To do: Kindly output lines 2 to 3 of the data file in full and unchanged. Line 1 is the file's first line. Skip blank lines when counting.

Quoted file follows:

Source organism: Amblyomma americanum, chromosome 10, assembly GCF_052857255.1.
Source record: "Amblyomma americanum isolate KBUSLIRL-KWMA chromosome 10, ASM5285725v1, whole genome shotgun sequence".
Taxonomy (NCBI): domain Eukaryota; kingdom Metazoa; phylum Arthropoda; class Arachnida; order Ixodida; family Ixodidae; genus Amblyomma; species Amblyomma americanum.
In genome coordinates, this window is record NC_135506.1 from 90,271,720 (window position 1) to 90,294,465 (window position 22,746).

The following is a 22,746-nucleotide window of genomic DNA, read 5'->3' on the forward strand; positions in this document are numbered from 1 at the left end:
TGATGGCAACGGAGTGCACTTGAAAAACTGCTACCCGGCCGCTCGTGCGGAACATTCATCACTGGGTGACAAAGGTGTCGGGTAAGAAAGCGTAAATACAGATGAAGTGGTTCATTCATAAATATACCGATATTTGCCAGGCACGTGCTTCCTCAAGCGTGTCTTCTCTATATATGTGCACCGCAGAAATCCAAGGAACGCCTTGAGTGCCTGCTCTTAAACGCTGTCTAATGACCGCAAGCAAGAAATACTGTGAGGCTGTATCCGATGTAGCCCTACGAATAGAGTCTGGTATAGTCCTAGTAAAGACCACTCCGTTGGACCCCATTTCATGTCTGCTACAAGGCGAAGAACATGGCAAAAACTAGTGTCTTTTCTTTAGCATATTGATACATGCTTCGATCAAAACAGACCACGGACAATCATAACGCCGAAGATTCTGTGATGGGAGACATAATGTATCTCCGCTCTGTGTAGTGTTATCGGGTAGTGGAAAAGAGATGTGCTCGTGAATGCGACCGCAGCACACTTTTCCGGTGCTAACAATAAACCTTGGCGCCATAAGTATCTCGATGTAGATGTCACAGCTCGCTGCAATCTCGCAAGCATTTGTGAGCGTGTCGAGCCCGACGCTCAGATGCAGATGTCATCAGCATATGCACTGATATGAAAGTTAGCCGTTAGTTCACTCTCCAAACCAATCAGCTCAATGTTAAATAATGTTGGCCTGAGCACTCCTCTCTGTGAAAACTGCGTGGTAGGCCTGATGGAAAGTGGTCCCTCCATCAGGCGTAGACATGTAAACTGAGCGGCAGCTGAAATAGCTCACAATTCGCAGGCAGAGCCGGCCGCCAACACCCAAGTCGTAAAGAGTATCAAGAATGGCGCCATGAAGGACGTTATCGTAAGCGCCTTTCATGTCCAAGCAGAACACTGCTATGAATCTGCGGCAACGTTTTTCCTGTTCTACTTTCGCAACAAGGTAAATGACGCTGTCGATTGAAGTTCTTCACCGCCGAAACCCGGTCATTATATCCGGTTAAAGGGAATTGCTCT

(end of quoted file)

Source record: "Amblyomma americanum isolate KBUSLIRL-KWMA chromosome 10, ASM5285725v1, whole genome shotgun sequence".
Taxonomy (NCBI): domain Eukaryota; kingdom Metazoa; phylum Arthropoda; class Arachnida; order Ixodida; family Ixodidae; genus Amblyomma; species Amblyomma americanum.